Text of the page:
Brooklyn Black Chocolate Stout

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Black Chocolate Stout is the winter seasonal from the Brooklyn Brewery, and that's the perfect season for this rich, warming brew. An imperial stout by style, it's a sustaining, restorative brew of substantial character and flavor. Imperial stouts were brewed in England and shipped to the Imperial Russian Court in the nineteenth century, hence the name. To survive the shipping time, they had much more malt, hops, and alcohol than conventional stouts.

Brooklyn's version is brewed from two and a half mashes and has an alcohol content of 8.5% by volume. Only a limited amount is produced, one batch per year. Despite the name, there is no chocolate in this beer. Six different types of dark malts are used to make the brew, various black, chocolate, and roasted malts. Malt can be roasted to different degrees to impart flavors of chocolate and coffee to a brew, hence the name of this beer.

Here's what I wrote about the 1999-2000 batch:

Brooklyn Black chocolate is actually a tad lighter than most imperial stouts, and doesn't have the heavy licorice notes found in many imperials, though there is a touch. It is however an extremely rich beer with a thick, silky mouthfeel. Jet black in color, it forms a light tan head on the pour and a big chocolatey nose. The palate is full of notes of powdered cocoa and creamy, dark, bittersweet chocolate. The finish has some roasty bitterness in the finish but there is no big hop bitterness here. There's a warming alcohol sensation on the tongue too.

This beer begs to be served with a rich chocolate dessert, a box of chocolates, or even a Hershey bar. It would be an excellent ingredient in a dark chocolate cake as well.

The 2000-2001 tasted as follows:

Brooklyn Black Chocolate forms a huge tower of tan foam with a rich chocolate nose and a powerful licorice suggestions in the palate. The brew has a rich oily mouthfeel, lots of cocoa notes, some licorice but not as much as the nose promises, and warming alcohol in the finish.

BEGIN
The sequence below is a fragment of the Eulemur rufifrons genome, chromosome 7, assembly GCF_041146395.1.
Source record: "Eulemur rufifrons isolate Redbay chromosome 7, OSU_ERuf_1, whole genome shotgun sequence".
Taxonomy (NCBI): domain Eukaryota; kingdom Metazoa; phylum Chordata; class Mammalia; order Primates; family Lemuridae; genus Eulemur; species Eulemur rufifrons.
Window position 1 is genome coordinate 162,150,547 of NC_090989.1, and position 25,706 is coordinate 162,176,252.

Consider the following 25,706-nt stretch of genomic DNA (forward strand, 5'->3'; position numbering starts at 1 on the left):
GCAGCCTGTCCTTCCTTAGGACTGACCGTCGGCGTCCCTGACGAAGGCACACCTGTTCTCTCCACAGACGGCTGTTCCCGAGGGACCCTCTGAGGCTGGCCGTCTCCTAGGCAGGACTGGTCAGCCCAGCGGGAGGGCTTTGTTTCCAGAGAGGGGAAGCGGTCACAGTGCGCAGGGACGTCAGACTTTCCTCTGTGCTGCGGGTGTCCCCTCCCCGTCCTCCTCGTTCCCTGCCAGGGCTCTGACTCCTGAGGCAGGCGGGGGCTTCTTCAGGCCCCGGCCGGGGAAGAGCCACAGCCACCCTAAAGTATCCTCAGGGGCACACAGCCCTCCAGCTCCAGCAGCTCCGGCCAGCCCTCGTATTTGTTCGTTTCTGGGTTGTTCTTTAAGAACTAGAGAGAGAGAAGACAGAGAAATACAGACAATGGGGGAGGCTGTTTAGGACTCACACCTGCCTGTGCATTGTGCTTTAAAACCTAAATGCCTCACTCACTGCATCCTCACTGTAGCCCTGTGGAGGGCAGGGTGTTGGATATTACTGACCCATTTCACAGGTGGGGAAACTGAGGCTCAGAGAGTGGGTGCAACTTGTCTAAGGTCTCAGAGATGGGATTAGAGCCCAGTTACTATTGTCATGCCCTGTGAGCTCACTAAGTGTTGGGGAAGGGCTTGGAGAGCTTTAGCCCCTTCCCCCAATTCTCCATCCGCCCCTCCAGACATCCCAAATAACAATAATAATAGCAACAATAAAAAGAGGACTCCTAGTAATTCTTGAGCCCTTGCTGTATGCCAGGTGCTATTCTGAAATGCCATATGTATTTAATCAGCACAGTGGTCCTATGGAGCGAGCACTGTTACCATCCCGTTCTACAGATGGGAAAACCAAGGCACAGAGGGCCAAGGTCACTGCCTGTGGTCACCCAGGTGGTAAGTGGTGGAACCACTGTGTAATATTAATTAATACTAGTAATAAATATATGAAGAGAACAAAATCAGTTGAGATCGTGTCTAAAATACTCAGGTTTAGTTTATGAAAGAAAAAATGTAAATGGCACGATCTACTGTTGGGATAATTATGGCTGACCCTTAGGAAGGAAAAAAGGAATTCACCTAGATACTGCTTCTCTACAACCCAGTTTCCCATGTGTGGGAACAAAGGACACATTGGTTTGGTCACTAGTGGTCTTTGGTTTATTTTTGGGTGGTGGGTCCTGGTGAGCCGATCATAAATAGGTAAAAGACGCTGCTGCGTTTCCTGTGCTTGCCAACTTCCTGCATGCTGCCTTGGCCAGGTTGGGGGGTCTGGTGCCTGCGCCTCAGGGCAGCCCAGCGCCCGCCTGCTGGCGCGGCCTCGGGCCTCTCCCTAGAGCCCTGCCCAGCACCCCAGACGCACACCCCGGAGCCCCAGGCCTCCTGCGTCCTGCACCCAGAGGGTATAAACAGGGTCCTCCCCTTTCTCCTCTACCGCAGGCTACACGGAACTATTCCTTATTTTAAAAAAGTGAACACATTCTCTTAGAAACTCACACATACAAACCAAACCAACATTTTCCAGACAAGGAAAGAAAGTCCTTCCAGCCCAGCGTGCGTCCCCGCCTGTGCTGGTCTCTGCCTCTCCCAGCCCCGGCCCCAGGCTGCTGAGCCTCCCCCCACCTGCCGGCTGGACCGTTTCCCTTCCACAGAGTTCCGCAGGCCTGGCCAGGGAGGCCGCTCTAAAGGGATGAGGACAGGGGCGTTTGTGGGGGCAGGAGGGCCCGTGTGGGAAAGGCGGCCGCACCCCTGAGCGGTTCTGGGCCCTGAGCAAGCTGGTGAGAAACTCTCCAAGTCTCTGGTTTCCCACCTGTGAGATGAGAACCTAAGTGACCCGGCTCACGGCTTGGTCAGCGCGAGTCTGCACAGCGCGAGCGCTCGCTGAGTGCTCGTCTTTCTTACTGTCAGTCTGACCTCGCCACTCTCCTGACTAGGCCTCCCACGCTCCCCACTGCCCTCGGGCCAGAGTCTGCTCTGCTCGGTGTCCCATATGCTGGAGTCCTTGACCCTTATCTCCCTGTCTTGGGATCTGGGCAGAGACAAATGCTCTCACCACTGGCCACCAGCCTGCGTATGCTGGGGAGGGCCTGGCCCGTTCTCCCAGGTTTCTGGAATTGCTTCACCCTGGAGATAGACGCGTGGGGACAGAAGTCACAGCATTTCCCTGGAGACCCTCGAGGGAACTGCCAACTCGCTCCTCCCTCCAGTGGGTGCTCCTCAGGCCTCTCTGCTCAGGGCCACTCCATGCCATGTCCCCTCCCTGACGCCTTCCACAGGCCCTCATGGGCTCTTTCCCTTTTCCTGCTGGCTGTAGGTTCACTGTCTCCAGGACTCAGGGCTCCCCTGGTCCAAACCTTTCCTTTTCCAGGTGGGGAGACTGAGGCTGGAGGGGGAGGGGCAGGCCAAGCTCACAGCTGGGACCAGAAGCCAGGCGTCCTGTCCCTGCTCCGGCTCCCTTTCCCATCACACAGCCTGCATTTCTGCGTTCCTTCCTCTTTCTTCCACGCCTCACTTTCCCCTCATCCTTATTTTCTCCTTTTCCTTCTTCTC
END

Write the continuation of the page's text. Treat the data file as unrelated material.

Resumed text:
UPDATE for 2001-2002:

The latest batch of this perennial winter favorite has been released, and it lives up to the expectations set by prior years versions. The beer pours to a jet-black color with a thick creamy tan head and a big licorice nose. The mouthfeel is thick and silky, luxuriant, chocolatey, full of roasty espresso notes and lots of licorice notes, much more than in years past. Warming alcohol in the finish but not much hop bitterness as in years past. One of the season's best beers, as per usual.

Update 2004-2005 Bottling:
It's August of 2006 as I type this, and I've just cracked a bottle of the 2004 release. That makes the beer almost two years old, and as one might expect this formidable brew has well withstood the test of time. To be sure, it's been safely stored cold in my Dedicated Beer Refrigerator (DBR for short). The wonderful chcocolate character has mellowed a little to reveal smooth notes of chocolate pudding and a touch of roasty espresso. I get a hint of licorice and some fruity prune in the nose and palate. The finish becomes slightly bittersweet. This is a real treat indeed, and a beer that will just get better and better with time.


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